The Betrayal of Anne Frank

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  • Topic: Betrayal, Otto Frank, Nazi Germany
  • Pages : 2 (479 words )
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  • Published : May 13, 2013
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~The Betrayal of Anne Frank~

For decades, historians around the world have been reviewing facts about the betrayal of Anne Frank. On August 4th, 1944, the Gestapo captured Anne Frank and the other residents of the ‘Secret Annex’. Months of torture were ahead of them in three different concentration camps. The camps got the best of seven out of eight people from the ‘Annex’. Otto Frank, Anne’s father, was the only survivor of the Holocaust. The betrayer of Anne Frank and her family needs to be found, they all deserve it. Until now, no one has known who made the fatal phone call to the Secret Police. Anton 'Tony' Ahlers is the infamous betrayer of Anne Frank.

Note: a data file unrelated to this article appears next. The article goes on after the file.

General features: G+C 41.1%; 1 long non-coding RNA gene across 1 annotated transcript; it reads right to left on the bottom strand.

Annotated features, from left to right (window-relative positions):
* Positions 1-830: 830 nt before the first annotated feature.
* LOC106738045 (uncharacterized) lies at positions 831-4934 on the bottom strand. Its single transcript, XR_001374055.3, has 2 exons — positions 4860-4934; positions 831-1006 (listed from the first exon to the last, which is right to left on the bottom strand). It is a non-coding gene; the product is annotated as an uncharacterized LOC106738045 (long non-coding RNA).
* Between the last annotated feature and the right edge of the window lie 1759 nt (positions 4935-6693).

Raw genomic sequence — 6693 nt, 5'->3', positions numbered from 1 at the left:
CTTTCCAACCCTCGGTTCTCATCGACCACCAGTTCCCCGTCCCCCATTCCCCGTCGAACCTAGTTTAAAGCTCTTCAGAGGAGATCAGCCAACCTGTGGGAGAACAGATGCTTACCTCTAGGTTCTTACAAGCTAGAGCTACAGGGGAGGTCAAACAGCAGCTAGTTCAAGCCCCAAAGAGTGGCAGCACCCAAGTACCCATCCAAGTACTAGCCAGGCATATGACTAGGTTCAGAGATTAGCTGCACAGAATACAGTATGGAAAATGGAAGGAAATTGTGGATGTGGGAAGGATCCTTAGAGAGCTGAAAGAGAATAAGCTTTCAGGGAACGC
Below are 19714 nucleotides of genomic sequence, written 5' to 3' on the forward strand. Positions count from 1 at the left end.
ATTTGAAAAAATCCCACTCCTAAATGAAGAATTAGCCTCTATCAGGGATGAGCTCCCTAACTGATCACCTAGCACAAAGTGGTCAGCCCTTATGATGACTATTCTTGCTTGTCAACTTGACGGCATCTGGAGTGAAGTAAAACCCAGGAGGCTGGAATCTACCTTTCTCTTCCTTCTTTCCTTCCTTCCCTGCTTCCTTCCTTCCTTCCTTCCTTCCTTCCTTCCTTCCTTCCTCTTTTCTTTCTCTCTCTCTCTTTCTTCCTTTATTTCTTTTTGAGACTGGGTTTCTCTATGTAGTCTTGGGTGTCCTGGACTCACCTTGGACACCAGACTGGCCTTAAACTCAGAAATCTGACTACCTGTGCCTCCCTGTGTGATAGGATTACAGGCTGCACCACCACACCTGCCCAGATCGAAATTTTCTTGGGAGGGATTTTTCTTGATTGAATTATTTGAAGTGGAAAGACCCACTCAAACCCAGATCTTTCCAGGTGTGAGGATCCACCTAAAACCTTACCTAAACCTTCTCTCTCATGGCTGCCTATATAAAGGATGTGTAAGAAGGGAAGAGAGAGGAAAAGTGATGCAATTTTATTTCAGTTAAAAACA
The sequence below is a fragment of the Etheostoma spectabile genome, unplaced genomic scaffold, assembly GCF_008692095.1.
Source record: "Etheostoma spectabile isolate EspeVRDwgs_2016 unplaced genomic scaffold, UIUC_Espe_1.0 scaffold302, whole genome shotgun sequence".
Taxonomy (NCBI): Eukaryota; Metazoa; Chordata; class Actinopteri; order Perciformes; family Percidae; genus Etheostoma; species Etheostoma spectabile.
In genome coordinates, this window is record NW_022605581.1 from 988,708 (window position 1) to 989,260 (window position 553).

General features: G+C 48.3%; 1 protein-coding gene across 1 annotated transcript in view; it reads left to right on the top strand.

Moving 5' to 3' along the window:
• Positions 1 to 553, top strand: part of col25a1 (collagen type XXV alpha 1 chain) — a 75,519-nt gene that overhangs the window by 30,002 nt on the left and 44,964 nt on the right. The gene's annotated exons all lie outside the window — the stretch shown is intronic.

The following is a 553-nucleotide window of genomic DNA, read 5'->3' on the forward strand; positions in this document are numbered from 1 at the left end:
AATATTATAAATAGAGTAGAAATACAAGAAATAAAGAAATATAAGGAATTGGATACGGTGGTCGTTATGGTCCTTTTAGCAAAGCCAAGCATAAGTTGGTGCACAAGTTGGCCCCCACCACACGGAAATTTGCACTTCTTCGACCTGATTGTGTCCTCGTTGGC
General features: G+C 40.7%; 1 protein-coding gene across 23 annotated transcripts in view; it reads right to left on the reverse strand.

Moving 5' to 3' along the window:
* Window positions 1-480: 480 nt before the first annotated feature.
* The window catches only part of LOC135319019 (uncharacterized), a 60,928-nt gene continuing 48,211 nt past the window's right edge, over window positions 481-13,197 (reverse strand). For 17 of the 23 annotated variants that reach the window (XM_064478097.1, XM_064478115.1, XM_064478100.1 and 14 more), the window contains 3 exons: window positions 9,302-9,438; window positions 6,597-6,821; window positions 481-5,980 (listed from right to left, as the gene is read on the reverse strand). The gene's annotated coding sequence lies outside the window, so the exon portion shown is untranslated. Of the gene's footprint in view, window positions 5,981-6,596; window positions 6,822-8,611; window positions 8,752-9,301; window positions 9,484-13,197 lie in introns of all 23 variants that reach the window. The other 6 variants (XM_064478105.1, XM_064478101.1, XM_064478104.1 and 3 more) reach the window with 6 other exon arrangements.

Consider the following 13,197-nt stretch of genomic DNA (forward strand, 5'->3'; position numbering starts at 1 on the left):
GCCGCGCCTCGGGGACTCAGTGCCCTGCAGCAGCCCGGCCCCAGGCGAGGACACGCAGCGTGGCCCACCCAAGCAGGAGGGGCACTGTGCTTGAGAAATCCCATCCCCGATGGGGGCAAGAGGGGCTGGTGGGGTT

Tony Ahlers' son said, “Your suspicions of my dad possibly betraying the Frank's is wrong. He DID betray them.” Ahlers was also a known betrayer. Lana Hartog told one of the Frank family helpers that she knew Jews were hiding and could not just sit back and let it continue. Although investigated after the war, she was not found guilty. This proves Lana’s innocence; therefore, she is not guilty. Ahlers is a clear suspect who hated Jews, and Otto and his family were Jews.

Ahlers was a worker for the DNP (Dutch National Party- Nazis) and had a hand in dozens of betrayals. Ahlers' half sister, Margaret Block, says that Tony bragged about turning in the Franks; however, because everyone in their family was terrified of him and what he could do to them, they never turned him in. If Ahlers had betrayed many other Jews and had turned them in, what would stop him from doing it again? That question leaves historians at a stop sign, at which they are paused momentarily.

Tony Ahlers was the only person in the investigation of the betrayal of the Frank family that had a motive; he desperately needed money. With his business bankrupt, he truly had nothing else to lose. Otto was of no use to him any longer in the aspect of business. Otto Frank did business with the German Army, and Ahlers found a letter...
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